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The Mass Media

The Mass Media

The Mass Media

TOGA! TOGA! TOGA!

Marc Joseph and Terral Ainooson of Iota Phi Theta
Marc Joseph and Terral Ainooson of Iota Phi Theta

They may not be the alcohol-soaked, hedonistic scenes of debauchery filled with scantily-clad co-eds, but UMass Boston’s own fraternal organizations are offering students an opportunity to make friends and enrich academic experience while having fun.

This semester, a new fraternity-affiliated club is making its first appearance on campus. Lambda Alpha Beta of Massachusetts, a member of the National Collegiate Honors Society for Anthropology, is a new Greek club for students with twelve or more credit hours earned in Anthropology courses.

Dr. Lauren Sullivan, head advisor of Lambda Alpha Beta at UMB, said, “Lambda Alpha holds conferences, offers scholarships, provides half of its journal’s publication space for students’ research, and a whole slew of other benefits to Anthropology students. I thought it would be a great opportunity for the students and faculty here at Umass.” And with a $25 lifetime membership fee, it’s a cheap one too.

Lambda Alpha isn’t the only Greek club on campus. Currently there are several Greek honors societies operating on campus. Sigma Tau Delta, for English majors and minors; Iota Phi Theta, a community service-based club; and Psi Chi, for Psychology majors and minors, are all in operation.

Psi Chi, with over 100 members, is one of the most popular Greek societies on campus. “Our main goals are to encourage, stimulate, and maintain excellence in scholarship of the individual members in all fields, particularly in psychology, and to advance the science of psychology,” explains Andrew Bodman, treasurer and former president of the UMB chapter of Psi Chi. A one-time membership fee of $55 grants lifetime membership and allows students to reference Psi Chi in postgraduate applications and resumes.

Like many Greek organizations, Psi Chi also puts an emphasis on community involvement and action. Psi Chi members at UMB have run toy drives for underprivileged children during the holiday season and have run raffles in order to raise money for groups in need.

But why all of the emphasis on semantics? Aren’t all Greek organizations fraternities? “They’re not fraternities, they’re fraternity-affiliated clubs,” explains Chuck Henriques, Student Life staff assistant. “Fraternities aren’t allowed on campus right now, because the majority of fraternities are exclusionary-they’re somewhat discriminatory by nature. Fraternities and sororities discriminate on the basis of sex. Fraternity-affiliated clubs are allowed on campus on the condition that everyone can participate, within reason.”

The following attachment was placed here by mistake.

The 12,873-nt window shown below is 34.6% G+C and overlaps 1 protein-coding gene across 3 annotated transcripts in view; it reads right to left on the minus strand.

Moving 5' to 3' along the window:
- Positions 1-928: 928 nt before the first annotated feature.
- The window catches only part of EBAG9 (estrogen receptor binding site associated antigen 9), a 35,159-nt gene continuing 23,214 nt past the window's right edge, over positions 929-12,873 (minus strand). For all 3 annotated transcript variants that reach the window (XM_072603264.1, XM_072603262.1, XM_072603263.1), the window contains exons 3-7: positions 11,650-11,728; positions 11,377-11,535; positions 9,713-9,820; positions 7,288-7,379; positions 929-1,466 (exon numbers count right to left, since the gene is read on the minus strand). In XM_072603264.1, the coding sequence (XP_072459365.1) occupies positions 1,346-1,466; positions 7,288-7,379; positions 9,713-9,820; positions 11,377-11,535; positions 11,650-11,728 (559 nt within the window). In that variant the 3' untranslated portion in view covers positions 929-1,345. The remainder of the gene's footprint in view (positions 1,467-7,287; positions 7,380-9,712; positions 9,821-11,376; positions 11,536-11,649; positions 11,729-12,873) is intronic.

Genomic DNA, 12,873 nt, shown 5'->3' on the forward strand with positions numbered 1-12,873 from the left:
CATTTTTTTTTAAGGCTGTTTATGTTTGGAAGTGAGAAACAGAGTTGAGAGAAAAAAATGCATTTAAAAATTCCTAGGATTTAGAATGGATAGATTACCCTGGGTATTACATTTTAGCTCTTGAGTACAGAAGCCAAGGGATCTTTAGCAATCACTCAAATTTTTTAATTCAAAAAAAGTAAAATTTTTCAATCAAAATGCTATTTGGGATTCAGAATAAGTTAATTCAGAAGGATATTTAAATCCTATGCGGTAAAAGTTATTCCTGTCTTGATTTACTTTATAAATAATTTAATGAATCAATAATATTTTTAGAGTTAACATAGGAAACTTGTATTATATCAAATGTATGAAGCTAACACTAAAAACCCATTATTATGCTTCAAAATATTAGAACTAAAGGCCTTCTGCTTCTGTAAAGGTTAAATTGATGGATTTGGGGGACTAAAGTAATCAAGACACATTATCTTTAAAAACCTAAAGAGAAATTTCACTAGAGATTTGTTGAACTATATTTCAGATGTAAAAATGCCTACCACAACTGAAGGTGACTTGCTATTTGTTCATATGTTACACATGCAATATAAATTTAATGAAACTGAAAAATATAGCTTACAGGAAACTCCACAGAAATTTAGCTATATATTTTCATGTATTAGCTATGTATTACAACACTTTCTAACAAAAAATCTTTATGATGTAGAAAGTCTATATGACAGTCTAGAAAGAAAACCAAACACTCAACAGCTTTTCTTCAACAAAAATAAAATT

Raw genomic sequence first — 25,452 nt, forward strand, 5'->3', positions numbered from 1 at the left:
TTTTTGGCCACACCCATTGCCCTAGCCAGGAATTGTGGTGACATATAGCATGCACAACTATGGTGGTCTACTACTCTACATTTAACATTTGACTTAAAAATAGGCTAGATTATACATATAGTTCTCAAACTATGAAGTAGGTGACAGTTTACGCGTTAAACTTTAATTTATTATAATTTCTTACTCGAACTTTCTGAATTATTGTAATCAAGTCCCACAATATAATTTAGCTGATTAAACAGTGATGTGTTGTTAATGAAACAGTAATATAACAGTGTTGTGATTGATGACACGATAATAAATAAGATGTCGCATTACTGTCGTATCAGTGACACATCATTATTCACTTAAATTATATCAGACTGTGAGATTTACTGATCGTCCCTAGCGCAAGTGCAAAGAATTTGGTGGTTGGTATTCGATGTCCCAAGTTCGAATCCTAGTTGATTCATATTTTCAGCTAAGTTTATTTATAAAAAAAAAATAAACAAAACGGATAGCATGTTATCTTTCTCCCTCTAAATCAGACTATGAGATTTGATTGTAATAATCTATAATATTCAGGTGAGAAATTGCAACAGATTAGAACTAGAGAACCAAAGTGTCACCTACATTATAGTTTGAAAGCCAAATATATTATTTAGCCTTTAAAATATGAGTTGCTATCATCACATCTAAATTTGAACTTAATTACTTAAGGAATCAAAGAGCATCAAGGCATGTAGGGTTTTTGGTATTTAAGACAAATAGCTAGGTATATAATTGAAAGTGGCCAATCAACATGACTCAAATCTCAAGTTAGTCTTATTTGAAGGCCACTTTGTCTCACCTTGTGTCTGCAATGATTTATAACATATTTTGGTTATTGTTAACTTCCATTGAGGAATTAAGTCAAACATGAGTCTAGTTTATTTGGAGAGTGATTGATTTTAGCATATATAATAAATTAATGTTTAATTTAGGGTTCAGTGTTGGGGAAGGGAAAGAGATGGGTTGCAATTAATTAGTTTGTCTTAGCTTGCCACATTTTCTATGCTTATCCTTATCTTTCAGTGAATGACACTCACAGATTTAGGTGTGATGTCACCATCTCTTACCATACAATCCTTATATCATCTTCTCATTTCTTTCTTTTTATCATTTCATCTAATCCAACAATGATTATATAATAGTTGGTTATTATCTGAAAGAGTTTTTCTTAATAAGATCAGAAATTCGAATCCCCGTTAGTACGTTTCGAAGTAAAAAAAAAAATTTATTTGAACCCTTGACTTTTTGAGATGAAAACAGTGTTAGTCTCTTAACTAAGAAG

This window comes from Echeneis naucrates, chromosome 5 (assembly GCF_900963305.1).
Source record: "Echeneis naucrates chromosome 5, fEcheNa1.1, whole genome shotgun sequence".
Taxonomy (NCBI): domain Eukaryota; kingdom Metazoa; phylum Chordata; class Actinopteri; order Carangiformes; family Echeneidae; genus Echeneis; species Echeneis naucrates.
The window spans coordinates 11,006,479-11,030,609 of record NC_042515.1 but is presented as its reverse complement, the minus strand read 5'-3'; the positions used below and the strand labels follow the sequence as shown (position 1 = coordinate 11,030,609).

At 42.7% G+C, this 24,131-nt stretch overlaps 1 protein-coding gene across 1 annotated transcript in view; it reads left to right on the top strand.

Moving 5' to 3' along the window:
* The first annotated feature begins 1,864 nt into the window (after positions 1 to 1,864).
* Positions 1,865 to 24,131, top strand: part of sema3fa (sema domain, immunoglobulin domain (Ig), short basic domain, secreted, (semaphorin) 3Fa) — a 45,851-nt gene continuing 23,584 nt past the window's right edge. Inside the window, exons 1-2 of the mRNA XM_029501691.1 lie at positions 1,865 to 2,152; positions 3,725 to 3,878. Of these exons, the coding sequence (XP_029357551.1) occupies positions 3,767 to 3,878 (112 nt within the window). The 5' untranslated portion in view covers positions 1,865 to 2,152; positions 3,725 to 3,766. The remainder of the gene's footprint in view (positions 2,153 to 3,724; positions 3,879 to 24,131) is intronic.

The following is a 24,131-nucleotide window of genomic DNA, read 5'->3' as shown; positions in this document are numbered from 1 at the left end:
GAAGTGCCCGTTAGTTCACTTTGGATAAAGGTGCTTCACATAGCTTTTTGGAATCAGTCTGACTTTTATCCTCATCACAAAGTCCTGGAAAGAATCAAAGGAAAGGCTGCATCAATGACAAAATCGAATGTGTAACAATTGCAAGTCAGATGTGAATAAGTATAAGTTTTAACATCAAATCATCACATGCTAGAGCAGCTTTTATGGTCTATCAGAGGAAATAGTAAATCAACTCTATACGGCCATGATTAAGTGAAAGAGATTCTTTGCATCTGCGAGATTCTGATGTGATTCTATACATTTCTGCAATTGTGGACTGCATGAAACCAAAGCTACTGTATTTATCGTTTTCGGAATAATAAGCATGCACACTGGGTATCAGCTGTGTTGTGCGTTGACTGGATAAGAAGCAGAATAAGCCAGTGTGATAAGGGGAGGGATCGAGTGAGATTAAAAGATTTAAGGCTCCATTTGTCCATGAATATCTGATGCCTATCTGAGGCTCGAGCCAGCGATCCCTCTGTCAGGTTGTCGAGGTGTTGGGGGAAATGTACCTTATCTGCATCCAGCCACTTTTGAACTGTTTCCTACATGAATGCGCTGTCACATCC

With serious incidents of fraternity initiation “hazing” making headlines in the last decade, it’s also quite possible that the university administration fears stepping into a legal quagmire.

The future of fraternities at UMB could be more like what you have seen in the movies, or at least what you have heard about from your friends at UMass Amherst. If student residence halls make a showing here, soon frats could very well come along with them. “UMB is very quickly heading in that direction, towards fraternities,” Henriques said. “It’s mostly a situation of having to hammer out the details and set ground rules.”

As for Lambda Alpha Beta, interest so far has been sizeable. Dr. Sullivan plans on having two application periods set up for interested students-one in the fall, and one in the spring. In the future, Dr. Sullivan hopes to set up a UMB-dedicated chapter of Lambda Alpha Beta. For more information on any of the organizations, see the Student Life office.